It was all over. Dmitry Andreikin’s facial expression showed a man who was completely crushed and shattered by what just happened to him. He nervously shook his opponent’s hand in defeat. That was it. Hungarian Grandmaster Richard Rapport won the second leg of the Grand Prix, in Belgrade (where he has been living for some time now).
The winner of FIDE Grand Prix Belgrade shared this thoughts on his performance in a post-game interview.
Interview with Richard Rapport after the final of the FIDE Grand Prix
The road to victory
Richard Rapport’s path to first place in Belgrade was not easy. He started in Pool C, playing against Vidit Santosh Gujrathi, Vladimir Fedoseev and Alexei Shirov. With four draws and two victories (both against Gujrathi), Rapport secured first place and a ticket for the knockout stage.
In the semi-finals, he was up against Maxime Vachier-Lagrave – the Blitz world champion and winner of Pool D, dubbed the “group of death” as it was made up of extremely strong grandmasters. In the first game of the match, Rapport defeated Vachier-Lagrave in the Frenchman’s favourite opening, the Gruenfeld. Then in the second game, Rapport managed to hold the Frenchman to a draw despite the game being sharp and the position favouring White.
In the first game of the finals Rapport drew as Black against Dmitry Andreikin, who reached the final stage following a victory against Anish Giri in the tiebreaks. Following a relatively quick draw in the first game, everyone expected a big fight in the second – final – game, and both Andreikin and Rapport did not disappoint.
Rapport’s success in Belgrade continued his great performance in Berlin, in the first leg of the Grand Prix Tour, where he reached the semi-finals.
With this victory in Belgrade, Richard Rapport is now on 20 points and is the overall leader in the Grand Prix series. With his strong performance in the first leg of the event in Berlin, and his victory now in Belgrade, Rapport has strong chances to take one of the two places leading to the Candidates tournament.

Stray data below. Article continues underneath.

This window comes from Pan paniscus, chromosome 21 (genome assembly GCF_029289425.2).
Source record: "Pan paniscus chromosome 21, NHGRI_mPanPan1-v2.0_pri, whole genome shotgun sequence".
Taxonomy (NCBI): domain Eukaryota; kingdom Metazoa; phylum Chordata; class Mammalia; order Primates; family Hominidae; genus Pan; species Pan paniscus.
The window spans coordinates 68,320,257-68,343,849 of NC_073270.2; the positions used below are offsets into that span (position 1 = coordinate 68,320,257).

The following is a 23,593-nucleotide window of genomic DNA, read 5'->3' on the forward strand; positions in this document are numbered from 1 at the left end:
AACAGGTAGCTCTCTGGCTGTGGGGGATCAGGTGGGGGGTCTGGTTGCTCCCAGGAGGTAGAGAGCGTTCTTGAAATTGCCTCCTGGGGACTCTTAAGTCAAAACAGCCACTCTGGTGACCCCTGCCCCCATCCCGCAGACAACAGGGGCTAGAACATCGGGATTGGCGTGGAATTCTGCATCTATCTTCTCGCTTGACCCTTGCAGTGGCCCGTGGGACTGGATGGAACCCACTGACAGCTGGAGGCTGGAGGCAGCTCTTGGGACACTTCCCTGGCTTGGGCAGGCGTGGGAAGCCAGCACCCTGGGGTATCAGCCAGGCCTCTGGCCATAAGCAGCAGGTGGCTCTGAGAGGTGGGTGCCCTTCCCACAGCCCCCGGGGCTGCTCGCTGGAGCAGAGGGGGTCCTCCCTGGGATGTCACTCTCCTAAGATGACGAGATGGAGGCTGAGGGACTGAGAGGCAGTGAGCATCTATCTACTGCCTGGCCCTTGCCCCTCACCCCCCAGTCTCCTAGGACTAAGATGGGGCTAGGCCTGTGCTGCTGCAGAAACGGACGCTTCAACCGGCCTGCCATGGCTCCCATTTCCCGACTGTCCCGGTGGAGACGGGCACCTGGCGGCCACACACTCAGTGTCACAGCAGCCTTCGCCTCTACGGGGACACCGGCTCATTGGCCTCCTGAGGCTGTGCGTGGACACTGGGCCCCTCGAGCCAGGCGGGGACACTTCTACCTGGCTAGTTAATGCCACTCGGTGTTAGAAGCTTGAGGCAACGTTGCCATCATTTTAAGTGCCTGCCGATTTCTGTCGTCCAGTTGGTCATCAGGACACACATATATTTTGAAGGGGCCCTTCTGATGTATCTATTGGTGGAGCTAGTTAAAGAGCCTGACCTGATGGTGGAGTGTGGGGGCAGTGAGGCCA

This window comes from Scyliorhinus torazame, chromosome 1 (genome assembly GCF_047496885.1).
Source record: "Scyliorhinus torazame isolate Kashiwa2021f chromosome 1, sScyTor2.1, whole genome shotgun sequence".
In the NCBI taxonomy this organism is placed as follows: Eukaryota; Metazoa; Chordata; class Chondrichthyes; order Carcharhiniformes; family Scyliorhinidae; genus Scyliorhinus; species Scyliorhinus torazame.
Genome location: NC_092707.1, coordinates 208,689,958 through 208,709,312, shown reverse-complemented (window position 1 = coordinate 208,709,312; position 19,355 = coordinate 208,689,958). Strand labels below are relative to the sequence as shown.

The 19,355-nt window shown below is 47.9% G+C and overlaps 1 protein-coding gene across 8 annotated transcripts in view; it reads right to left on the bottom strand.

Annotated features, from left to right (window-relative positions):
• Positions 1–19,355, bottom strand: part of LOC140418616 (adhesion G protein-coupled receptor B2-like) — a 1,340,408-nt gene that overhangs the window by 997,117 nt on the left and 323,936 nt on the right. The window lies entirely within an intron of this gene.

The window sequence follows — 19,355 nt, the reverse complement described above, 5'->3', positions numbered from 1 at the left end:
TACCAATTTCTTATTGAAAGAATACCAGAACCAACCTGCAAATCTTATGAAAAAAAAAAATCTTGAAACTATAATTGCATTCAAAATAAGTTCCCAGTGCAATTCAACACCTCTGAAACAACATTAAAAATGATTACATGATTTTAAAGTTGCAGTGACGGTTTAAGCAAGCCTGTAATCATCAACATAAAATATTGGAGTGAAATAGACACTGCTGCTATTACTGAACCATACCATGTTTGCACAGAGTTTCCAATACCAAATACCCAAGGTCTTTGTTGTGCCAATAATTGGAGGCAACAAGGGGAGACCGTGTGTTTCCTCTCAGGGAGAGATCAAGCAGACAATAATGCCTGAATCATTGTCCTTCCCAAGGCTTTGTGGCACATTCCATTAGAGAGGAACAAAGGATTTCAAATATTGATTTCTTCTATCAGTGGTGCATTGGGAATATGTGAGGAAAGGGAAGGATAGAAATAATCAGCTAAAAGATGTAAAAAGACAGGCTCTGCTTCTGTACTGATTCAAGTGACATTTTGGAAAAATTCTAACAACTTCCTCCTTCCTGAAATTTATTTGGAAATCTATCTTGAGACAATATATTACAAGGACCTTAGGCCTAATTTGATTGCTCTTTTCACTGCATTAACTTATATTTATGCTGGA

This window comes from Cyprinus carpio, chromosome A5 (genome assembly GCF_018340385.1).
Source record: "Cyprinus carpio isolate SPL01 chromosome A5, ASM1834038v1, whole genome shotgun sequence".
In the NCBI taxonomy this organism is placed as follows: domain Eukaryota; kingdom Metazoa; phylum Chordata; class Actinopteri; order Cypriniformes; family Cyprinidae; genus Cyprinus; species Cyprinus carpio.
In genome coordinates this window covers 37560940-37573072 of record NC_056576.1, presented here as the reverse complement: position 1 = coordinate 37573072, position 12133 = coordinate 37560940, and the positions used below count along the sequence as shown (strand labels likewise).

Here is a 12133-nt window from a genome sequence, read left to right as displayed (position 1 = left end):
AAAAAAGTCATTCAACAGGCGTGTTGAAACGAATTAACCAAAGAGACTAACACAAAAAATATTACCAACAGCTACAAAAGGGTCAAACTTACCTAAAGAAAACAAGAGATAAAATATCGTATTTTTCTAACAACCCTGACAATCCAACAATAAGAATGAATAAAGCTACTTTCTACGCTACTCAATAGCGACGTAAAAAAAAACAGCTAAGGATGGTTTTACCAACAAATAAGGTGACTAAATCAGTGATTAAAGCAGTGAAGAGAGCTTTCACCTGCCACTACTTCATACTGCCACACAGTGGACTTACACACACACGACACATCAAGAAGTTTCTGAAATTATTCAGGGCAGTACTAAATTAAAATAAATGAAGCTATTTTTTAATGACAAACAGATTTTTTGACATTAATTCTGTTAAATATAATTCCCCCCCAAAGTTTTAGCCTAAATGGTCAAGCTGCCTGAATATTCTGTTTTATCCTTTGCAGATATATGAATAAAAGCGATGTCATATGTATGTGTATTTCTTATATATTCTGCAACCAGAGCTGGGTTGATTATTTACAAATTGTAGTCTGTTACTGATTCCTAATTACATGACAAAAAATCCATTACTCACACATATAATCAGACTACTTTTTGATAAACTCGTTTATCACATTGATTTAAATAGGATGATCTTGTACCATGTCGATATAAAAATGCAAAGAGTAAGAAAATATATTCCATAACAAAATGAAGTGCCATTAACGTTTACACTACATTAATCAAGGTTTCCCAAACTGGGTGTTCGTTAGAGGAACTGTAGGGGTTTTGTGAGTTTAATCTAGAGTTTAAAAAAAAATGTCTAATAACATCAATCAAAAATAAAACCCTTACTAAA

Next stop – Berlin
The third and final stage of the FIDE 2022 Grand Prix series will take place in Berlin from 21st March to 4th April.
There are 24 players taking part in the Grand Prix series altogether. Each player takes part in two out of three of the tournaments. Each tournament starts with 16 players, split into four pools. The four winners of the pools progress to the second stage, where they play a knockout tournament, consisting of semi-finals and a final.
Players receive Grand Prix points according to their finishing position in each tournament. The two players with the most Grand Prix points across the two tournaments they play, qualify for this year’s Candidates Tournament.
The overall standings in the Grand Prix Series following leg two are as follows:
|Vidit Gujrathi Santos||3||4||7|
The leading partners supporting the FIDE Grand Prix Series 2022 include:
Kaspersky as the Official Cybersecurity Partner;
Algorand as the Official Blockchain Partner;
Prytek as the Technology Transfer Partner;
FIDE Online Arena as the official Partner.
Text: Milan Dinic
Photo: Mark Livshitz